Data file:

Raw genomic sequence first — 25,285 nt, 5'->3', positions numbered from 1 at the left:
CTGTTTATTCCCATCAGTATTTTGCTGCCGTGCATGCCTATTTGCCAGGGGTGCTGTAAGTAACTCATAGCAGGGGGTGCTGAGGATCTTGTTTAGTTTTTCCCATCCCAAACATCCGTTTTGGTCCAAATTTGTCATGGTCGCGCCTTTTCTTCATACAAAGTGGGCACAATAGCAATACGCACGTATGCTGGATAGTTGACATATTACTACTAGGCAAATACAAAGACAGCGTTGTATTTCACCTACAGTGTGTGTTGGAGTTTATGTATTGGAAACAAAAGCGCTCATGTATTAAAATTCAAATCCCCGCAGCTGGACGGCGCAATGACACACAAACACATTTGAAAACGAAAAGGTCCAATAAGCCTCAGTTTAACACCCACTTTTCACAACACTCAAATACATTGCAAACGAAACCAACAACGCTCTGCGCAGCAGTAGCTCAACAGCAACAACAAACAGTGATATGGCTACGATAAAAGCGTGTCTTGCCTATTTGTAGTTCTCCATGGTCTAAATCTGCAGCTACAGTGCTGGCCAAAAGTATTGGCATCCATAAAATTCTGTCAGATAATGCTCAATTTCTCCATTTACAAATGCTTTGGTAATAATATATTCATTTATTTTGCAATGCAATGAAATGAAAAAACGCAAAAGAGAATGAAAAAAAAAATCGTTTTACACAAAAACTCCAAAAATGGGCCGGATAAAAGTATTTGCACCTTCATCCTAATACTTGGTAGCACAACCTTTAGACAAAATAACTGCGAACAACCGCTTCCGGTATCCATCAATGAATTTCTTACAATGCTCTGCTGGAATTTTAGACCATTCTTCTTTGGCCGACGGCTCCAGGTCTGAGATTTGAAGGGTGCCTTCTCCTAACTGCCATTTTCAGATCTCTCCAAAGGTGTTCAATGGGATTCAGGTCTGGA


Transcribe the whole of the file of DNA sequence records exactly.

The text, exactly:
Raw genomic sequence first — 25,285 nt, 5'->3', positions numbered from 1 at the left:
CTGTTTATTCCCATCAGTATTTTGCTGCCGTGCATGCCTATTTGCCAGGGGTGCTGTAAGTAACTCATAGCAGGGGGTGCTGAGGATCTTGTTTAGTTTTTCCCATCCCAAACATCCGTTTTGGTCCAAATTTGTCATGGTCGCGCCTTTTCTTCATACAAAGTGGGCACAATAGCAATACGCACGTATGCTGGATAGTTGACATATTACTACTAGGCAAATACAAAGACAGCGTTGTATTTCACCTACAGTGTGTGTTGGAGTTTATGTATTGGAAACAAAAGCGCTCATGTATTAAAATTCAAATCCCCGCAGCTGGACGGCGCAATGACACACAAACACATTTGAAAACGAAAAGGTCCAATAAGCCTCAGTTTAACACCCACTTTTCACAACACTCAAATACATTGCAAACGAAACCAACAACGCTCTGCGCAGCAGTAGCTCAACAGCAACAACAAACAGTGATATGGCTACGATAAAAGCGTGTCTTGCCTATTTGTAGTTCTCCATGGTCTAAATCTGCAGCTACAGTGCTGGCCAAAAGTATTGGCATCCATAAAATTCTGTCAGATAATGCTCAATTTCTCCATTTACAAATGCTTTGGTAATAATATATTCATTTATTTTGCAATGCAATGAAATGAAAAAACGCAAAAGAGAATGAAAAAAAAAATCGTTTTACACAAAAACTCCAAAAATGGGCCGGATAAAAGTATTTGCACCTTCATCCTAATACTTGGTAGCACAACCTTTAGACAAAATAACTGCGAACAACCGCTTCCGGTATCCATCAATGAATTTCTTACAATGCTCTGCTGGAATTTTAGACCATTCTTCTTTGGCCGACGGCTCCAGGTCTGAGATTTGAAGGGTGCCTTCTCCTAACTGCCATTTTCAGATCTCTCCAAAGGTGTTCAATGGGATTCAGGTCTGGA